It took me three years to find a way to write Sir John Townsend’s story and complete the series, A Lady’s Wish. Now as part of Fortune’s of Fate, I’m able to give John his own story.
Sir John was in book one, An Unexpected Wish. When the book ended he was given money and sent on his way to start again. This book picks up three years later. John has settled his debts, conquered his demons and is back in Beetham with the hope of winning the heart of Victoria Penwith.
Victoria’s heart proves difficult to win. Like the rest of his Townsend siblings, John resorts to magic for a way to gain Victoria’s love.
Here’s a sneak peak of Fortune’s Wish:
If ever there was a time for magic, this would be it.
Sir John Townsend stood at the bottom of a set of rough, stone steps—the Fairy Steps— and pondered his fate, his future, his sanity.
It didn’t matter that two of his three sisters had sworn that the wish granted by the fairy at the top —if you successfully reached the top— had helped them find the perfect husbands. They were women, prone to flights of fancy and nonsense. Nonsense that had no effect on a man of the world, such as he.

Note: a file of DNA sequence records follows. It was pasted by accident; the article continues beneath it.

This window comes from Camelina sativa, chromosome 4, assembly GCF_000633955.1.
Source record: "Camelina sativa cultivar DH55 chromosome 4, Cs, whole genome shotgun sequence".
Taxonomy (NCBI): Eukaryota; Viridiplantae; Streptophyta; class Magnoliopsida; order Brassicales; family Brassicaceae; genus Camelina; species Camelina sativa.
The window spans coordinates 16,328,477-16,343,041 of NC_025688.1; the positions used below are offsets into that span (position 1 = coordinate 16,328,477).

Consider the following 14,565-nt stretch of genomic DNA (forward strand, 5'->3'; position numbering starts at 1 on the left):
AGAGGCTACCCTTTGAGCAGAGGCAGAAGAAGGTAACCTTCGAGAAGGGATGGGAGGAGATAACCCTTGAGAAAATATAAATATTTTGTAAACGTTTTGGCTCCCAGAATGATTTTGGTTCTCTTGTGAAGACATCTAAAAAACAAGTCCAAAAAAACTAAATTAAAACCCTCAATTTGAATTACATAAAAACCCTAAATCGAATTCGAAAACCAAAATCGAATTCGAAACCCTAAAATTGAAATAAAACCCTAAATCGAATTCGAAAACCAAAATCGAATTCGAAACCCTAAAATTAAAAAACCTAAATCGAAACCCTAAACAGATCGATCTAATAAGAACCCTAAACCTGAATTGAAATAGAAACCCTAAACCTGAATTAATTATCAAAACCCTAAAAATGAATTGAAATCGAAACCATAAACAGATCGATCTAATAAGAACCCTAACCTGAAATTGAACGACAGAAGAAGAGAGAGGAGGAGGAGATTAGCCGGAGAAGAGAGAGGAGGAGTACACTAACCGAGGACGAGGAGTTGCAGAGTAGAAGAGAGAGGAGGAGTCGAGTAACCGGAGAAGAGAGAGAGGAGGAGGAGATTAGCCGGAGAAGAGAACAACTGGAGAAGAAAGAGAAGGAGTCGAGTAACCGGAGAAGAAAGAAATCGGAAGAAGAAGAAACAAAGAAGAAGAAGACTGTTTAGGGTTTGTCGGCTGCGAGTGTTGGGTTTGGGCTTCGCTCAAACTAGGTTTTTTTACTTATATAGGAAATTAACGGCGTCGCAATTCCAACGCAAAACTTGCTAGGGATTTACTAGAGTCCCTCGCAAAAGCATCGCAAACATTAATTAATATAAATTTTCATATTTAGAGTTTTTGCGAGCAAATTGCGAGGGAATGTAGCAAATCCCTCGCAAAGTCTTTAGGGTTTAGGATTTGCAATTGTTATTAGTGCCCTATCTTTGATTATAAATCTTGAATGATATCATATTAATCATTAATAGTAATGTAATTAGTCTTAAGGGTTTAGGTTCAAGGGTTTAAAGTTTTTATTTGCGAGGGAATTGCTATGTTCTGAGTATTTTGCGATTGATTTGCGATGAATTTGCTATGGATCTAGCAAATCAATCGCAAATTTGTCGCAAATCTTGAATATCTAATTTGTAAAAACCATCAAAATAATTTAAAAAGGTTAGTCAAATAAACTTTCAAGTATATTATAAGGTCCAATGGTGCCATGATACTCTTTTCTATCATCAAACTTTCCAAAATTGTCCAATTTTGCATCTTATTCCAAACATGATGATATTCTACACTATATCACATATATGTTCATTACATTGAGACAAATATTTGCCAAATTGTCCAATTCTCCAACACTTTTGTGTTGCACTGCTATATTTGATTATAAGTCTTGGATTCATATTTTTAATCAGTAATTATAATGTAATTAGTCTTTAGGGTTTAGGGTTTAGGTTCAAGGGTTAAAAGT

He needed a wife and his horse needed a mare. It was as simple, as plain, as complicated as that.
The stallion had the easy path. Valiant was a combination of fast and long, just the right height and weight, just the right chestnut color, just short of perfection. All Valiant needed was a mare in heat and he was done.
Too bad it didn’t work that way for humans.
The perfect match for Valiant was here in Beetham and belonged to Martin Penwith of Rosethorne. Same chestnut color, same build, but with more stamina. Penwith’s horse had beaten nearly every racehorse on this side of England. Watching Tychee race was perfection. Watching Tychee handle the crowds with a calm demeanor was exactly what John was looking for.
Mr. Penwith’s daughter, Victoria, had managed to breed the perfect horse.
Mr. Penwith had managed to breed the perfect woman — for John.